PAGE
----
“If she’s as good as I think she is, why has no one heard of her?” ~Miriam Rockness
I will begin my review by stating that the life of Lilias Trotter with the score by Sleeping at Last and Michelle Dockery (of Downton Abbey) as the voice of Lilias Trotter, this documentary has become one of my all-time favorites. I have passionately recommended this film to all of my creative, dreamer friends and would purchase it for them if I could.
I envision Lilias Trotter as a blogger before her time. Living in the 1800’s, she combined words with her painted pictures that depicted her ruminative thoughts and captivating love for nature.
Words that I picked up to describe Lilas Trotter, as I watched the documentary, were: contemplative, visionary, obscure, talented, unknown, iconoclast, brilliant, spirited. It was clear that she recorded her thoughts and nature with her vision and spirit.
At the age of 12, Lilias and her mother traveled to Venice shortly after her father died. It was there that they met John Ruskin, an accomplished writer and painter. He is said to have been a celebrity of the 19th century. Ruskin quickly noticed that Trotter and he shared talent and faith and their friendship grew deep. Letters between the two would indicate that more than a friendship developed in later years. Ruskin encouraged Lilias to continue with her art in a time when women were not encouraged to do much of anything outside of their domestic duties at home.
In a letter, Lilias wrote to Ruskin, “I was wrong in this established conviction of mine – women can paint.” ~Lilias Trotter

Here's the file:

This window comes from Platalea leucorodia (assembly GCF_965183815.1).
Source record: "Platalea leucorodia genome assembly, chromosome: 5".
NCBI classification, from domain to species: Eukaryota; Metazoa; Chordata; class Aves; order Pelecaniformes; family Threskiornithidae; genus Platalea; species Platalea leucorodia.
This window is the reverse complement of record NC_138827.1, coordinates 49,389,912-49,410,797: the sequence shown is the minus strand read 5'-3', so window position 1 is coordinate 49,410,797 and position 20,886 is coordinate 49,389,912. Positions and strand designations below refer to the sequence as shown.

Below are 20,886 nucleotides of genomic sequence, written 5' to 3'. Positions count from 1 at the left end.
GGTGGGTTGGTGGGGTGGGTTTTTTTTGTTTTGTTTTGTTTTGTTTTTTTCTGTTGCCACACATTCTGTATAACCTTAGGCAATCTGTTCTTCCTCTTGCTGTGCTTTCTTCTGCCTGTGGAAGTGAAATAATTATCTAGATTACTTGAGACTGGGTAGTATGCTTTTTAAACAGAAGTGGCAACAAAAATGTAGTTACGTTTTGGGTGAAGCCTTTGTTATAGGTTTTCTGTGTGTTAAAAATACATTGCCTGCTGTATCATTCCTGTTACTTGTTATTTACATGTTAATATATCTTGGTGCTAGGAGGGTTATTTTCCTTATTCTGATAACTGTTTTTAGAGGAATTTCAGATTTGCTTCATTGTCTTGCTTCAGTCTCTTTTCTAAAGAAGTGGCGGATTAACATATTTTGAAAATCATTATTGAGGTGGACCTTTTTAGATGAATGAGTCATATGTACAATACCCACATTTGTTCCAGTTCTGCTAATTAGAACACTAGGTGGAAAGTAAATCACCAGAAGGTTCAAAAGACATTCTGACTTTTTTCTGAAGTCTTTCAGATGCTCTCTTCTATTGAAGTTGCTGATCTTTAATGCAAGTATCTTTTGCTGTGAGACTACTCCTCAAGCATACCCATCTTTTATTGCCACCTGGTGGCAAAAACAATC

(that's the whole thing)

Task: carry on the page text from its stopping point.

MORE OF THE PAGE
The story of Lilias Trotter might well have been lost and untold forever had it not been for 3 decades of devoted research by a minister’s wife, Miriam Rockness. Rockness was so enthralled with uncovering Trotter’s life that her husband even joked about wondering if he was going to bed with his wife or with Lilias.
Had it not been for Miriam Rockness and her small team of Trotter enthusiasts, the story of Lilias Trotter’s life would possibly be buried forever. I personally am so grateful for their tireless hours spent as this is one story that we are so much richer for being able to know.
“The greatest thing a human soul ever does in this world is to see something and tell what it saw in a plain way. Hundreds of people can talk for one who can think, but thousands can think for one who can see.” ~Lilias Trotter
As Lilias continued her life, she was met with the changing of times and a passion for helping underprivileged and unseen women. She had an uncanny knack for seeing all things – beautiful things and horrible things. She became, at the risk of her safety and health, an advocate for women in the inner city who were impoverished and often fell into the life of prostitution. Her heart for ministry was in fierce competition with her gifting for art. She would be faced with what she thought would be a choice of one or the other.
“There’s no way to overestimate the crisis of soul. It all came to that moment that she knew she had to decide.” ~Miriam Rockness